Sleep and Weight Loss: The Science

Sleep and Weight Loss: The Science

Sleep and Weight Loss have a connection. If you’re struggling to lose weight, you should consider your sleep habits.

We all need sleep, but rarely prioritize it. Sleeping less than the recommended amount increases the risk of certain health issues, including obesity.

But what about sleep duration — or lack thereof — contributes to weight gain?

We’ve teamed up with WW (Weight Watchers Reimagined) to discuss how sleep habits affect weight loss, how sleep deprivation affects appetite, and the benefits of good sleep hygiene.

Sleep and weight gain

You may believe you’re getting enough sleep, but unless you’re sleeping for at least 7 hours most nights, you may be falling short of the adult sleep guidelines.

Adults aged 18 to 60 should aim for 7 hours or more of sleep per night, according to the CDC. For those aged 61-64, this rises to 7-9 hours.

In 2014, about 35% of American adults slept less than 7 hours per night.

The Journal of Clinical Sleep Medicine states that sleeping less than the recommended 7 hours per night increases the risk of:

  • depression
  • heart disease
  • stroke
  • obesity
  • weight gain

A 2013 research review found. According to Trusted Source, lack of sleep increases the risk of weight gain and obesity.

Unhealthy adults who slept for only 5 hours per night for 5 nights gained an average of 1.8 pounds, according to a 2013 Trusted Source study.

Insomnia and aversion to

If you want to lose weight, cutting calories is often the first step.

If your appetite hormones (ghrelin and leptin) are out of whack, you may eat more than your body requires.

Ghrelin stimulates appetite by signaling hunger in the brain. Leptin suppresses hunger and signals fullness in the brain.

Sleep deprivation causes the body to produce more ghrelin and less leptin. This may cause overeating.

In fact, a 2004 study found that people who slept less had higher ghrelin levels than those who slept enough. The group that slept less had 15.5 percent lower leptin levels.

Sleep deprivation and cravings

You are not alone in finding it difficult to say no to less nutritious foods when you are tired.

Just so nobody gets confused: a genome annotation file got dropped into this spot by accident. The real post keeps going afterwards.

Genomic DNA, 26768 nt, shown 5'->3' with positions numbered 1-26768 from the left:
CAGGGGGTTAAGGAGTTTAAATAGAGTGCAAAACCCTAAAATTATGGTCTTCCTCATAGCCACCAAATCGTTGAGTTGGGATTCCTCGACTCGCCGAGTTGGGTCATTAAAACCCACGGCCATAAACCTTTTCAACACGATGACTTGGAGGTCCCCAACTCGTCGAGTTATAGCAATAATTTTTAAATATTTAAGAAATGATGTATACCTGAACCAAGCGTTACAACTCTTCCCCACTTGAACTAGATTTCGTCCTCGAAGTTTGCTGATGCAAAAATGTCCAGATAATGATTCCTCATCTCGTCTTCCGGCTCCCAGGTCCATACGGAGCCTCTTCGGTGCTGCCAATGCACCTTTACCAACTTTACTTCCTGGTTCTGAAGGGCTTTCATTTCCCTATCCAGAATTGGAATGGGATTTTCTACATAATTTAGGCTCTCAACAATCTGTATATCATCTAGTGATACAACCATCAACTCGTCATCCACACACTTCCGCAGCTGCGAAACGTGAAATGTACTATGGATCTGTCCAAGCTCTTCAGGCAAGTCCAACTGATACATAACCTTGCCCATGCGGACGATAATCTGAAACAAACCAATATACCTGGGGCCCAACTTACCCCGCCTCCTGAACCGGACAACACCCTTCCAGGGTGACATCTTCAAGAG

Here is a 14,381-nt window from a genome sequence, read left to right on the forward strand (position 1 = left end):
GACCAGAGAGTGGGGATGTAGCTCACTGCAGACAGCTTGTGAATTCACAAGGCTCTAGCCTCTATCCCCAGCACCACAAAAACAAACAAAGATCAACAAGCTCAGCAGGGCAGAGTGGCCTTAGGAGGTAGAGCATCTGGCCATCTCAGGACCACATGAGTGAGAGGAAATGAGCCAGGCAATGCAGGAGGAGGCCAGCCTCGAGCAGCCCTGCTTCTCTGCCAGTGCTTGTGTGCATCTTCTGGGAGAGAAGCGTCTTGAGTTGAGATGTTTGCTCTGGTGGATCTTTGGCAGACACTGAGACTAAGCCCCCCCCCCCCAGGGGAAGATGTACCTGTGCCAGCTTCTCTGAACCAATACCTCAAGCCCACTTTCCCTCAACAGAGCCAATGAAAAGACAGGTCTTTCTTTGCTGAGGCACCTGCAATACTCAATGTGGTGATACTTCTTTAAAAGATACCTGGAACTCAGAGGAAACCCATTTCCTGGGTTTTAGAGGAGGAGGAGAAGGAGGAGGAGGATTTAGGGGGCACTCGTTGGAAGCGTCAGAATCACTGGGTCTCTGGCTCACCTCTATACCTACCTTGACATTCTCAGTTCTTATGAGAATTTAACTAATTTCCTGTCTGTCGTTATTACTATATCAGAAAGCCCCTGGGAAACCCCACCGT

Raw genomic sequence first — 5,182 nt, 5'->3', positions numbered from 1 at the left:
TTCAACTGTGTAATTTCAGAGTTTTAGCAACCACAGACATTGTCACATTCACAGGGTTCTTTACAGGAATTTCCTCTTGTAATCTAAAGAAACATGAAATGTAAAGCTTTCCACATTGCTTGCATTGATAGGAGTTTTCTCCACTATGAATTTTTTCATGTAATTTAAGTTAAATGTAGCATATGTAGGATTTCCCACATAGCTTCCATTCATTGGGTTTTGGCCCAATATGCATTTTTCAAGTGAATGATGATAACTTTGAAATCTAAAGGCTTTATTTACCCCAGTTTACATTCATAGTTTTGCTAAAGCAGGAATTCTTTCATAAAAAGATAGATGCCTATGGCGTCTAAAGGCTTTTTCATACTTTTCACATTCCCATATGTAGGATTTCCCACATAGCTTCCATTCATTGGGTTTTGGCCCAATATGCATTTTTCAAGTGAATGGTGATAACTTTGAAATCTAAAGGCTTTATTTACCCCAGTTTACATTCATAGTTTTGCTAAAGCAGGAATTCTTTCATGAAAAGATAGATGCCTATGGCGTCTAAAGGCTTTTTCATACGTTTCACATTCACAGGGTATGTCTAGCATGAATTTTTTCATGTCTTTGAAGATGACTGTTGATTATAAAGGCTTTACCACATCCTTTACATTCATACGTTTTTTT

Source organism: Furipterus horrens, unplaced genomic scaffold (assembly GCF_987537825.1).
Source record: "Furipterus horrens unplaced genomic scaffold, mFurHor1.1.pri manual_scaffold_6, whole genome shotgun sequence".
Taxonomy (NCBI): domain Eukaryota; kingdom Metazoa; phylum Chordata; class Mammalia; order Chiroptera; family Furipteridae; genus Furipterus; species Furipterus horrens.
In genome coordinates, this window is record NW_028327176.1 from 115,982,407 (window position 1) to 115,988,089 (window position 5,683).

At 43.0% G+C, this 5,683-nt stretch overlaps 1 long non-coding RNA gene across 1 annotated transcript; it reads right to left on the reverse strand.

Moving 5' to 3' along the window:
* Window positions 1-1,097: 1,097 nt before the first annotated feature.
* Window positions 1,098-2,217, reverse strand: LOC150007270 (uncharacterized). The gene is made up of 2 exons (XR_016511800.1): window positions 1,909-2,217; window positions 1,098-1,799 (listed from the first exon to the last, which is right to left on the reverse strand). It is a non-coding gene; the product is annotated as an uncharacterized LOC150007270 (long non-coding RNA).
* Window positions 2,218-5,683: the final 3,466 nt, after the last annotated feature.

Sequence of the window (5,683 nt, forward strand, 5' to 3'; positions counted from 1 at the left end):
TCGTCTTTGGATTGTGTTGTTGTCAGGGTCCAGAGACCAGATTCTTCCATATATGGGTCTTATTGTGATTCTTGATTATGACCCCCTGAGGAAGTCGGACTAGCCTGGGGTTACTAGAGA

A 2016 randomized controlled trialTrusted Source found that lack of sleep increases the desire for high-calorie foods and decreases resistance to them.

Less sleep altered levels of endocannabinoids, which affect appetite and the brain’s reward system.

On sleep-deprived days, endocannabinoid levels were higher and lasted longer, especially in the afternoon.

Leaky slumber

Exercise is essential to losing weight and staying healthy. If you don’t get enough sleep, you won’t have the energy to move.

However, sleepiness and fatigue tend to increase sedentary behavior. This reduces exercise and physical activity.

Sleep hygiene tips

Developing good sleep habits can help you fall and stay asleep. Here are some suggestions:

  • Create a nightly routine that includes relaxing activities like bathing, reading, or listening to music.
  • Dim the lights and set the thermostat to 65°F (18.3°C) for a peaceful night’s sleep.
  • Aim to get up and go to bed at the same time every day.
  • Turn off electronics (phone, TV, computer) 60 minutes before bedtime.
  • Avoid caffeine, alcohol, and heavy meals late at night.
  • Reduce your stress levels by meditating, deep breathing, and other relaxation techniques.
  • Get 30 minutes or more of exercise per day.
  • Do not hesitate to consult your doctor if changing your sleep habits does not help.

The gist

Sleep and Weight Loss have a connection. Diet and exercise are only a part of weight loss. Getting enough sleep each night may also help.

Developing healthy sleep habits can help you lose weight and keep it off.


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